“Bombshell,” the women who took down Fox News

Left to right: Megyn Kelly (Charlize Theron), Gretchen Carlson (Nicole Kidman), and Kayla Pospisil (Margot Robbie). SOURCE: Bombshell – Lionsgate

Definitely one of the best films I’ve seen in 2019. Charlize Theron’s resemblance to Megyn Kelly is scary!!! Usually, actors have a vague resemblance to the people the stories are based on, but this was screen reincarnation. Props to the makeup artists! I hope they win some awards.

This all happened.

The story is based on real-life events when former host Gretchen Carlson (Nicole Kidman) and anchor Megyn Kelly (Charlize Theron) spoke out about being sexually harassed by Fox News founder and CEO Roger Ailes. The only made-up character is Margot Robbie’s, who plays a bright-eyed journalist whose devotion for Fox News is rooted in family tradition as said on the trailer “We do Fox like we do Church!”

The movie portrays the cultish behavior experienced at Fox, which probably it’s not too far off from the truth especially when the majority of its viewers have developed a sense of loyalty toward a cable news network.

You get a glance into the world of Fox, it’s patriarchal ways, and its years of refusing to address the predatory behavior women were experiencing. It became the norm and in order to succeed as a woman you had to play by the rules (if you get my gist). It’s not a movie with a “liberal agenda,” this was coming from testimonies of dozens of women and two major anchors who decided to speak against its patriarch: Roger Ailes.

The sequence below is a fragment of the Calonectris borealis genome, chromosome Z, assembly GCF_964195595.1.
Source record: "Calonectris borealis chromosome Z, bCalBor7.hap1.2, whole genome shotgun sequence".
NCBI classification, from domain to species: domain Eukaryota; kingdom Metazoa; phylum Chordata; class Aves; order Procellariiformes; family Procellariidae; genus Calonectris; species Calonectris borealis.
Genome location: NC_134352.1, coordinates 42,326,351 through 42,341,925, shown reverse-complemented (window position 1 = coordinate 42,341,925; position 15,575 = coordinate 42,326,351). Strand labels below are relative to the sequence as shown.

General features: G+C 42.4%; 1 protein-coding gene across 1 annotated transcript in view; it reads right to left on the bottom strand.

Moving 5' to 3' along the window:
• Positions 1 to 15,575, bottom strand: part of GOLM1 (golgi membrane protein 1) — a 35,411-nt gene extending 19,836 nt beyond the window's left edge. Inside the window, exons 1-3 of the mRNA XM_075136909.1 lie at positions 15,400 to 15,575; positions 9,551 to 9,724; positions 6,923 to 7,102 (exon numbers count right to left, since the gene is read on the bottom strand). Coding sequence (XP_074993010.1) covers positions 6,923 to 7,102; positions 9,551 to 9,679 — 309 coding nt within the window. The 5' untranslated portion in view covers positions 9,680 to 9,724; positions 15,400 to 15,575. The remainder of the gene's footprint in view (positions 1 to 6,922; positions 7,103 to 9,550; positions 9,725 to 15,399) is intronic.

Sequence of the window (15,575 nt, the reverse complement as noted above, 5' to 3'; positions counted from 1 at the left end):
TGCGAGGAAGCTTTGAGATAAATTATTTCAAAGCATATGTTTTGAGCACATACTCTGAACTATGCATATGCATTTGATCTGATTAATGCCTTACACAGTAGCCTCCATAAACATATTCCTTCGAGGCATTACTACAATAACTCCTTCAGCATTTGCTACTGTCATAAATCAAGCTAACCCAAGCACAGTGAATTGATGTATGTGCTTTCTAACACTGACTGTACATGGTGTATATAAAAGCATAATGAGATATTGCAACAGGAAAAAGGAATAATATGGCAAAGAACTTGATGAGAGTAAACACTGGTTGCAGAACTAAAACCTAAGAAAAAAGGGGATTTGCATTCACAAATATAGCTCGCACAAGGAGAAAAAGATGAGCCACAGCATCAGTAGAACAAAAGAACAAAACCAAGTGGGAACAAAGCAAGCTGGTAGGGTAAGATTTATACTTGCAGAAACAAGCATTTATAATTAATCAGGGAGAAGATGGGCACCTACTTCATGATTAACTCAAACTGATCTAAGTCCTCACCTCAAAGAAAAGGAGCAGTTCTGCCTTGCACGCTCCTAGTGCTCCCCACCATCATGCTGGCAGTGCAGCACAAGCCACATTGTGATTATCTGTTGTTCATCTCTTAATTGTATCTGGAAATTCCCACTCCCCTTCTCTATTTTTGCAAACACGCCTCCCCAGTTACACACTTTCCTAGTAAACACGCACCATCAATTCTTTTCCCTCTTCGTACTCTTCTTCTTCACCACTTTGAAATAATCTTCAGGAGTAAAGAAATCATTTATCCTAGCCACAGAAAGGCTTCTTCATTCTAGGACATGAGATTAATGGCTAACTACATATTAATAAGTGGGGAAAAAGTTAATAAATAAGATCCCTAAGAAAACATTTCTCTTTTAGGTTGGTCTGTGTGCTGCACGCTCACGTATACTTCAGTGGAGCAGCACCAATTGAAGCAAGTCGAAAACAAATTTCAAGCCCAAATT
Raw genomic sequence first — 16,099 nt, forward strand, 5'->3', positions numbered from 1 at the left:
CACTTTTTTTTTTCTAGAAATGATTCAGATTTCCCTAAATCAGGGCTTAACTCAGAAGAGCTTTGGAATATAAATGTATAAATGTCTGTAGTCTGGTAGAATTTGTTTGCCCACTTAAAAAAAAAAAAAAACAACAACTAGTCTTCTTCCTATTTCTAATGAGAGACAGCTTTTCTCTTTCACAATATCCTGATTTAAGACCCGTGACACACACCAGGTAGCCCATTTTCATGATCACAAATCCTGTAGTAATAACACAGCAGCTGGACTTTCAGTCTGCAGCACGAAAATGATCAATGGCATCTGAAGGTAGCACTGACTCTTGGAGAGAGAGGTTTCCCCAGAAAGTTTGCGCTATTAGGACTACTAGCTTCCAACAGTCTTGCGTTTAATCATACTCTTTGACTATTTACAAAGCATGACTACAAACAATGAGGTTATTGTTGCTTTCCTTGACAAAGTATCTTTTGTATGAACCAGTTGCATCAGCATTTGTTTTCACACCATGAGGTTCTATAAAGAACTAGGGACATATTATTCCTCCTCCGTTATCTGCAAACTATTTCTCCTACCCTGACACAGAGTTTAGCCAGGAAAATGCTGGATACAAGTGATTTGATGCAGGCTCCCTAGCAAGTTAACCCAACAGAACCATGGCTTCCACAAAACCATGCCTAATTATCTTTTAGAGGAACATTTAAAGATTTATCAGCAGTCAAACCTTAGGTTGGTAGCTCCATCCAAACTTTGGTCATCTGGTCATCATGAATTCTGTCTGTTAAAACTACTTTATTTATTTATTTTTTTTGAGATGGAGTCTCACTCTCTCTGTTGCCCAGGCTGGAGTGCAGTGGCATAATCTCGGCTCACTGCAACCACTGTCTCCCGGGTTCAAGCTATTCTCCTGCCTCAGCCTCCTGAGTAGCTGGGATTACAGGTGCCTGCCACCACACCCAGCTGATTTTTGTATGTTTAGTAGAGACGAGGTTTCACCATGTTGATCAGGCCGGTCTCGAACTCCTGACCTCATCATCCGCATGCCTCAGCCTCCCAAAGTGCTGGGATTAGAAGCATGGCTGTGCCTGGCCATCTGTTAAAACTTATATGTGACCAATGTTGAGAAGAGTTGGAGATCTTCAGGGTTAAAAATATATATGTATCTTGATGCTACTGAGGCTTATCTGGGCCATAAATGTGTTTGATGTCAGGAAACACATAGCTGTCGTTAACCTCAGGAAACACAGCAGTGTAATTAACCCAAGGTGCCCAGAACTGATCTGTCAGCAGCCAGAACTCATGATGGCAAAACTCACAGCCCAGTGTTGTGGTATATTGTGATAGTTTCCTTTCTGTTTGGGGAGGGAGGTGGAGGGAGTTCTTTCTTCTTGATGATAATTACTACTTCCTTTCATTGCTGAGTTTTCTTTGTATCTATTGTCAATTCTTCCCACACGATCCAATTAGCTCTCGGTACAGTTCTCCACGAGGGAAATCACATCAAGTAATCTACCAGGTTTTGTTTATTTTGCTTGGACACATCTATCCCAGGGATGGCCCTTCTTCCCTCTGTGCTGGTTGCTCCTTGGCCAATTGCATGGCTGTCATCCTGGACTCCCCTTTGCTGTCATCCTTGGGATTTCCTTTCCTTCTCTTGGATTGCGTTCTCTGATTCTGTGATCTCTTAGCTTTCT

Roger Ailes (John Lithgow). Source: Bombshell – Lionsgate

Women, Fox, and #MeToo

Carlson and Kelly’s actions set a historic precedent at Fox. They stood up for themselves and to also protect women at Fox from experiencing the same things, and what surprised me the most is how often Kelly was saying “I’m not a feminist” as it to assure that she’s not losing her conservativeness and to remind viewers these women don’t consider themselves “feminist heroes.” Because being associated with the #MeToo movement or forming part of it suddenly makes you sympathetic or part of the “liberal agenda,” which is ridiculous this is not a movement born out of a campaign trail; sexual harassment and sexual assault are not partisan. 

Some of the criticism I heard of the movie talked about how it was written and directed by men without any women consultant. When I was watching the movie, I did not feel it was told through a “male lens,” but the criticism is fair. A movie that is telling women’s stories about sexual harassment in the workplace would have definitely been more nuanced and, possibly even better, if it had more women involved in it to help tell the story. It’s only logical to involve women in telling *this* story. It was a stupid move from the studio, period.

Final thoughts…

Overall, it’s a very entertaining movie and often frustrating. Knowing this happened and continues to happen to women breaks me into pieces. These are important stories that need to be told and I don’t need to say why.

I wonder if they have already discussed the movie in Fox News or if the movie’s sole existence is going to be acknowledged at all (If it has, let me know!). Also, I’m curious if loyal Fox News viewers will watch this movie. Will they take it as truthful? Or will they think it’s another campaign from the “damn libs!”? 

Have you seen the movie? Tell me your thoughts.